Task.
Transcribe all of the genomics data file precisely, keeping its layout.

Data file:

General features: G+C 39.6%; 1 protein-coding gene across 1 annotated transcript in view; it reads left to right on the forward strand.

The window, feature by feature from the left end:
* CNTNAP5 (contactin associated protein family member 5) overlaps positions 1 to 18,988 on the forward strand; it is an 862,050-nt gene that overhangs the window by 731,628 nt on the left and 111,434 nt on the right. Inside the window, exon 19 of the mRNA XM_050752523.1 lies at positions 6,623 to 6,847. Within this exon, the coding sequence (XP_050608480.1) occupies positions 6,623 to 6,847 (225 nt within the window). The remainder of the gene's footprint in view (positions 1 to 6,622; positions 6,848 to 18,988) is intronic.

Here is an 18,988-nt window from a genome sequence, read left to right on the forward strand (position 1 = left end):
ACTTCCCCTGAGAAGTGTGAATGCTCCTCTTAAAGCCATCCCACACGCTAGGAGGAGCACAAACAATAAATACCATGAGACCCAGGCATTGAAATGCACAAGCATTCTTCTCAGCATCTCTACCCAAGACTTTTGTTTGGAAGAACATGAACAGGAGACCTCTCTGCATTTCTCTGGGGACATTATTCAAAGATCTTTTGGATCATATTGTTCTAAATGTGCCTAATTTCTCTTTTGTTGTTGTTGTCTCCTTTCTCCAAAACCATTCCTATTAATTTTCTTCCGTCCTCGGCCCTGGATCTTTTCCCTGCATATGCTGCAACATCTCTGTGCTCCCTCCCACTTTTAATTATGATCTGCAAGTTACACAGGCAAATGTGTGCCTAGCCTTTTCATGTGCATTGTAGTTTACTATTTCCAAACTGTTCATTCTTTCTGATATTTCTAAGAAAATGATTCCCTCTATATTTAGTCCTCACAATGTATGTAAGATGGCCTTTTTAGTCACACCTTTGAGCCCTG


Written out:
General features: G+C 39.6%; 1 protein-coding gene across 1 annotated transcript in view; it reads left to right on the forward strand.

The window, feature by feature from the left end:
* CNTNAP5 (contactin associated protein family member 5) overlaps positions 1 to 18,988 on the forward strand; it is an 862,050-nt gene that overhangs the window by 731,628 nt on the left and 111,434 nt on the right. Inside the window, exon 19 of the mRNA XM_050752523.1 lies at positions 6,623 to 6,847. Within this exon, the coding sequence (XP_050608480.1) occupies positions 6,623 to 6,847 (225 nt within the window). The remainder of the gene's footprint in view (positions 1 to 6,622; positions 6,848 to 18,988) is intronic.

Here is an 18,988-nt window from a genome sequence, read left to right on the forward strand (position 1 = left end):
ACTTCCCCTGAGAAGTGTGAATGCTCCTCTTAAAGCCATCCCACACGCTAGGAGGAGCACAAACAATAAATACCATGAGACCCAGGCATTGAAATGCACAAGCATTCTTCTCAGCATCTCTACCCAAGACTTTTGTTTGGAAGAACATGAACAGGAGACCTCTCTGCATTTCTCTGGGGACATTATTCAAAGATCTTTTGGATCATATTGTTCTAAATGTGCCTAATTTCTCTTTTGTTGTTGTTGTCTCCTTTCTCCAAAACCATTCCTATTAATTTTCTTCCGTCCTCGGCCCTGGATCTTTTCCCTGCATATGCTGCAACATCTCTGTGCTCCCTCCCACTTTTAATTATGATCTGCAAGTTACACAGGCAAATGTGTGCCTAGCCTTTTCATGTGCATTGTAGTTTACTATTTCCAAACTGTTCATTCTTTCTGATATTTCTAAGAAAATGATTCCCTCTATATTTAGTCCTCACAATGTATGTAAGATGGCCTTTTTAGTCACACCTTTGAGCCCTG